A Vietnamese family struggles for security as three decades of conflict tear an ancient society to shreds.
Pham, who in 1977 emigrated to California with his parents, won plaudits and awards for a memoir about his personal rediscovery of his heritage (Catfish and Mandala: A Two-Wheeled Journey Through the Landscape and Memory of Vietnam, 1999). Now, he deftly recaptures the history of his father, Thong Van Pham. “I have lent his life stories my words,” the author explains. “The perspectives and sentiments within are his.” The scion of a family whose ancestral landholdings gave it almost feudal sway over its domain in the North, Thong was born into a traditional, clan-structured society that hung by a thread during decades of French colonial rule, interrupted by a savage World War II Japanese occupation that brought mass starvation to Southeast Asia. Though Thong took secret pride in Ho Chi Minh’s communist resistance fighters, who drove France from its Asian empire, communist rule brought even less security and comfort to the wealthy Phams than the degrading years of French imperial dominance, and in 1954 his father decreed that the family flee Hanoi for Saigon. In the south, Thong was able to pursue his education, court his first love (he married beneath his station, to his father’s disapproval) and begin building his own family. Then came “the American War.” Thong was drafted and survived deadly combat. He witnessed the fall of Saigon, was jailed and sent to a Viet Cong “reeducation” camp, from which he was eventually released through the intercession of a Party official, his wife’s uncle. War-torn as it was, a lost world lives again in Thong’s recollections of the passions of his life: food, friends, family, romance.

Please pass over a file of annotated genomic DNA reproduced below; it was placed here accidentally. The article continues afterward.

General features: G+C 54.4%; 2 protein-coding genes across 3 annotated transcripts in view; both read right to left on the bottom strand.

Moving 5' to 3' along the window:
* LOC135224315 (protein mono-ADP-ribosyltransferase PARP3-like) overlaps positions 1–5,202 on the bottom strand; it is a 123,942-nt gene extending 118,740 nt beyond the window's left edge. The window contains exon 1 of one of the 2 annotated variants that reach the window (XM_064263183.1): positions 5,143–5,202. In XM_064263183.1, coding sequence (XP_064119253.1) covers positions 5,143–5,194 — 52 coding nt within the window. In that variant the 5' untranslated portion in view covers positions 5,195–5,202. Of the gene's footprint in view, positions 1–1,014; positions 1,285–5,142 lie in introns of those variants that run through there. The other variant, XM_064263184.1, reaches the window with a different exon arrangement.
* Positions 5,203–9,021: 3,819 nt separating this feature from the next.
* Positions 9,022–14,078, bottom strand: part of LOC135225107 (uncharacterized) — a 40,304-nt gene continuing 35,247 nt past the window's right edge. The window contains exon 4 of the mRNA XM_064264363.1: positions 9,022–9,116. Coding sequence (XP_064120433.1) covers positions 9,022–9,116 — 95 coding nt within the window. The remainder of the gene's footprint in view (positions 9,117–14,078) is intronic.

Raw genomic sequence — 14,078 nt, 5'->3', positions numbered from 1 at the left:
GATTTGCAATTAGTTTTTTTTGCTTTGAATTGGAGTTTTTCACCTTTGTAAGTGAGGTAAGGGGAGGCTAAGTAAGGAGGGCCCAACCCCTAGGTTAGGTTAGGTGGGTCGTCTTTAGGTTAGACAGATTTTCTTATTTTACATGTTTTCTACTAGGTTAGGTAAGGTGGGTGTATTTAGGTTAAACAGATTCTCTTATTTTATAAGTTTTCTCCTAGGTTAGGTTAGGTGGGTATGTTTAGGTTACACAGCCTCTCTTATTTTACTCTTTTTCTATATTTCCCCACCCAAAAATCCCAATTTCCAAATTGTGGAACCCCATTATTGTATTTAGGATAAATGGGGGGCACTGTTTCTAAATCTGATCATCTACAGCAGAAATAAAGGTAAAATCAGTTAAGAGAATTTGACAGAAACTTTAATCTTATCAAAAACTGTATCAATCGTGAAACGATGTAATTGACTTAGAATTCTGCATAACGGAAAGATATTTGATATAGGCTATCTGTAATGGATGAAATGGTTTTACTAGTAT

Personal tragedy and triumph, related with amazing perspective against an epic backdrop.